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WVU defense is better-ish

November 4, 2012
Weirton Daily Times

MORGANTOWN - They called it a success.

Certainly not the end, but the effort from a defense that had been taking its lumps for the better part of two months.

Yes, West Virginia lost again (39-38), and yes, the defense wound up giving up 39 points, but there were signs of improvement all over the place from one of the nation's most maligned units.

Ultimately, the players simply played better than they had, but defensive coordinator Joe DeForest was talking about the big picture.

And who could argue with him? Head coach Dana Holgorsen ordered a switch with his co-defensive coordinators, putting DeForest in the press box and bringing Keith Patterson on the field for the game.

From that view, you can see half of the city, much less all of the field.

"In the big picture," DeForest said, "we got better. If you get better every day, then things are going to build."

It was the first time in 23 years of coaching DeForest coached from the box.

"I loved it," he said. "I thought I was calm. It's so surreal up there. I don't think I'll ever leave. I could see what was going on in the secondary, which is the most important thing. I was calm making plays. And I think that had a lot to do with how we played."

What DeForest saw was guys getting pressure on the quarterback. They had three sacks, forced a pair of fumbles, got six three-and-outs, and picked off a pass in the red zone.

"That's good defense," DeForest said. "It was probably the best game we played defensively as a whole. It just doesn't look that way (because of the loss)."

The three-and-outs were significant. Kansas State scored on all but one possession in the last time the WVU defense was seen on the field attempting to get off of it. TCU was 4 of 17 on third down in this one.

Still, it wasn't good enough. There were still occurrences in which you could tell things hadn't changed that dramatically, none more reprehensible than the 94-yard touchdown pass the Mountaineers gave up with 1:28 left that allowed TCU to tie it at 31-31 and ultimately send it into overtime.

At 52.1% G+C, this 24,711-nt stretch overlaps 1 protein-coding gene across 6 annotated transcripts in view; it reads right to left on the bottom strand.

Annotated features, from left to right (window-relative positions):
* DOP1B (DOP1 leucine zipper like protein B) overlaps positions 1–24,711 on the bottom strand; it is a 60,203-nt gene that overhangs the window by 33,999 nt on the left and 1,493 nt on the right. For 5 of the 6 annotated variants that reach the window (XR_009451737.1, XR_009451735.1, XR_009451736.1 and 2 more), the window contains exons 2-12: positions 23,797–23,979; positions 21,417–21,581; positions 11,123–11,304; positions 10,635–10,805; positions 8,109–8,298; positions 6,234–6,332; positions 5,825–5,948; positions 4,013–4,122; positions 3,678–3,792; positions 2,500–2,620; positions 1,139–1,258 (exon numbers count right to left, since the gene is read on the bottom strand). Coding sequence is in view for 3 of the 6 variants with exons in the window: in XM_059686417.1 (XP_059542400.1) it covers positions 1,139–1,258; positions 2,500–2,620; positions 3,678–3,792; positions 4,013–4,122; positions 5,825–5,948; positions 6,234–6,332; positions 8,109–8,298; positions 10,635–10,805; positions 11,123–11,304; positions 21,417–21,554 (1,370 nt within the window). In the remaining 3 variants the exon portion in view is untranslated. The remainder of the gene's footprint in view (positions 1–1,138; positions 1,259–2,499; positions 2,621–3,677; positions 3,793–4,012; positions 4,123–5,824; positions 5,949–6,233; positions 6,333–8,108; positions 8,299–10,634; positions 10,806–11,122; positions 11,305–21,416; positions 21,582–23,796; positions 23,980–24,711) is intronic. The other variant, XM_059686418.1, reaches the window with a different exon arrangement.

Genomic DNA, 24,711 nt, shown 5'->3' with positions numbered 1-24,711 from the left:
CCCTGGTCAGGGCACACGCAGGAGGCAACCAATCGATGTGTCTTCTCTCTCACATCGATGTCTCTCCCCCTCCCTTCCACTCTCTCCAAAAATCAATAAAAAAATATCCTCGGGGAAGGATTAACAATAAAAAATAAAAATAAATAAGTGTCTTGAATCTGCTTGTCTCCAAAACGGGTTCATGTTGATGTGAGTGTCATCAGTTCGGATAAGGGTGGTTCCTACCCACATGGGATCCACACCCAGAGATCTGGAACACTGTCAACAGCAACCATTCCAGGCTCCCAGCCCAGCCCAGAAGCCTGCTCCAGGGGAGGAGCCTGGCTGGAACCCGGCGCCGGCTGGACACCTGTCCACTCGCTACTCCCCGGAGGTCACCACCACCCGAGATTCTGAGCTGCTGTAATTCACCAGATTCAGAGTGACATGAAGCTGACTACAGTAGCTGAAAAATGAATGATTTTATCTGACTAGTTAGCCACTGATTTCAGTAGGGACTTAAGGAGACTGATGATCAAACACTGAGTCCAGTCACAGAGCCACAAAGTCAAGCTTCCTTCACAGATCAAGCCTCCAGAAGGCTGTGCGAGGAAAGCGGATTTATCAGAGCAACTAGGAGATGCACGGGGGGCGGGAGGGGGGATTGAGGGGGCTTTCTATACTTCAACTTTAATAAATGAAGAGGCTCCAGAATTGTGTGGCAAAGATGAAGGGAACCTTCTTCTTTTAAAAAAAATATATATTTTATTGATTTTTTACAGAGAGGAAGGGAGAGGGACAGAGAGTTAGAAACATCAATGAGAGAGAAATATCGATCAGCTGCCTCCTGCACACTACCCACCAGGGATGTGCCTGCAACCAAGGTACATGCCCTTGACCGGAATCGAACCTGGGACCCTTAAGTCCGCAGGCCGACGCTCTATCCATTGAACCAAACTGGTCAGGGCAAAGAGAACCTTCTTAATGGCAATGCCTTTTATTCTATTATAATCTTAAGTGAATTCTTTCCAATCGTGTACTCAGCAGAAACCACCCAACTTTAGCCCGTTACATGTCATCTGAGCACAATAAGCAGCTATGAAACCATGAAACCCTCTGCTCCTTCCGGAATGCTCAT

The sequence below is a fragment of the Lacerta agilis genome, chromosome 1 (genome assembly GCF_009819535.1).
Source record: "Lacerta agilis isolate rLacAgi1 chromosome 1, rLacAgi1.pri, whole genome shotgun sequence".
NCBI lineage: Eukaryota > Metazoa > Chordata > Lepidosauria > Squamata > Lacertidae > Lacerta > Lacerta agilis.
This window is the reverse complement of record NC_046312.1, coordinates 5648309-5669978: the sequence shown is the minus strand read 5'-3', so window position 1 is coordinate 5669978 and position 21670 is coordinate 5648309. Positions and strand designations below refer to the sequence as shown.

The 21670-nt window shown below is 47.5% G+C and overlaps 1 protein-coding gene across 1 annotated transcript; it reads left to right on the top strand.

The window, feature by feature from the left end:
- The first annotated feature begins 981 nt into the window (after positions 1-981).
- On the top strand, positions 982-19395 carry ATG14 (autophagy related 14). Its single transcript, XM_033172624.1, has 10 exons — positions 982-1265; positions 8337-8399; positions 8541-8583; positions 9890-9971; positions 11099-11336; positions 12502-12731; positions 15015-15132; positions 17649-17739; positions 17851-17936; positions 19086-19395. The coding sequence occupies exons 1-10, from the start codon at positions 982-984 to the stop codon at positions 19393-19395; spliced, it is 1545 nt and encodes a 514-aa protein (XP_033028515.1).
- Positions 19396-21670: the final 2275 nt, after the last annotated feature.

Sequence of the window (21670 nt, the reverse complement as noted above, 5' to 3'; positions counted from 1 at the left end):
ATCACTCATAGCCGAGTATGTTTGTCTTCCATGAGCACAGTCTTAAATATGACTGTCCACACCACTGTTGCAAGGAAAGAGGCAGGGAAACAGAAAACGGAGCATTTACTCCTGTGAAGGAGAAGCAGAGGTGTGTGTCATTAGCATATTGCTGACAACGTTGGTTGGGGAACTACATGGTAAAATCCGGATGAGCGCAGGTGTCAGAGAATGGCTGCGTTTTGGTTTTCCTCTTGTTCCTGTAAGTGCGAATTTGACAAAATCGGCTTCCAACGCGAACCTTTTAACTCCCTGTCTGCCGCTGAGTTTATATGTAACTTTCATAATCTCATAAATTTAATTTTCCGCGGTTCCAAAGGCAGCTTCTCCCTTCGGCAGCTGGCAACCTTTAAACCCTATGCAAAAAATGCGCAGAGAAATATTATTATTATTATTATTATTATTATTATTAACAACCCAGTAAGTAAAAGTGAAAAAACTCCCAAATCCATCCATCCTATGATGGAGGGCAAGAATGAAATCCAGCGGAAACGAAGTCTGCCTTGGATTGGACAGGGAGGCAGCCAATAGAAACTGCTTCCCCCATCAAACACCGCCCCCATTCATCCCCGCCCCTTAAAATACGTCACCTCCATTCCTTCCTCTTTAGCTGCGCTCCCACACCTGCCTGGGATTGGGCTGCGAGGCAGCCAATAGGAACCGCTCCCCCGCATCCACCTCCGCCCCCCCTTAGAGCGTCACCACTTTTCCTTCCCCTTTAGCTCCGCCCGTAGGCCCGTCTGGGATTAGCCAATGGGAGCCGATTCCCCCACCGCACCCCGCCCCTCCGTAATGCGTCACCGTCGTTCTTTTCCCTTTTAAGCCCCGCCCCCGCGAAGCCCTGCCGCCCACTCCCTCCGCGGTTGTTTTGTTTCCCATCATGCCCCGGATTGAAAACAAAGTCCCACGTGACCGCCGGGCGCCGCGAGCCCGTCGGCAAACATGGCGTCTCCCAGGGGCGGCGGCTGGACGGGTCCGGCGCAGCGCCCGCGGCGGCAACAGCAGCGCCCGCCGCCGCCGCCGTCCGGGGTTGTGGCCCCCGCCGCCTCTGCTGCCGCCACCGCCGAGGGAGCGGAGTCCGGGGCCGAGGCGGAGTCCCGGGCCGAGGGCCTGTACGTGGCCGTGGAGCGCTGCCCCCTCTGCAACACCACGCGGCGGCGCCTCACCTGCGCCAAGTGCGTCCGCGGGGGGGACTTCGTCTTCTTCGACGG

It was a repeat of what we saw before halftime of the Baylor game. What we saw before halftime at Texas Tech.

"We just busted a coverage," DeForest said. "It was a lack of communication. We had the game won. All we had to do was stay in coverage. The problem, you can't give up the big one. As well as you play throughout 60 minutes, that's what we've got to continue to work off of."

Still, how does this keep happening?

"Lack of focus," DeForest said. "We've got to do a better job of getting them to understand the situation. It was something that we've done right all of the last two weeks (in practice). We've never made that mistake and we made that mistake. That's on us for not harping on it even more. Ultimately, they have to do what they have to do, but we have to coach them better to make sure do."

Holgorsen, who wasn't happy about much, liked what he saw from the defenders.

"I thought they played good," Holgorsen said. "They responded to all the criticism and scrutiny that they've been under. They practiced hard for two weeks and got better."

So at the end of the day, giving up 39 points and 405 yards is not much to write home about. Unless you've been where the Mountaineers defense was.

Steubenville's Shaq Petteway did this regularly in high school.

On Saturday, he introduced his game to West Virginia fans.

Petteway led the Mountaineers with 10 tackles and was in on 1.5 sacks, including one for a 10-yard loss on a third-and-6 play late in the first quarter. It was the first sack of his career.

Defensive coordinator Joe DeForest suspected a guy like Petteway was well-suited to make plays against TCU because of what it does on offense, so he unleashed his sophomore.

"We were counting on Shaq versus what they did offensively. We needed him on the field more," DeForest said. "We gave him an opportunity to play. We've moved him around from Star to Buck to Will linebacker and he did a good job of adjusting."

At times, Petteway looked like he was playing against Sir Wilfrid Laurie.

"The coaches came to me and they challenged me so I took advantage of my opportunity I was given," Petteway said. "I just went out there and tried to make plays. I think I did that."

Still, it wasn't enough, as the Mountaineers lost their third in a row, this one on a two-point conversion play in overtime.

"It's a hard one to swallow," Petteway said. "I feel like we should have won it multiple times throughout the game. I'd rather get blown out than lose like that."

 
 

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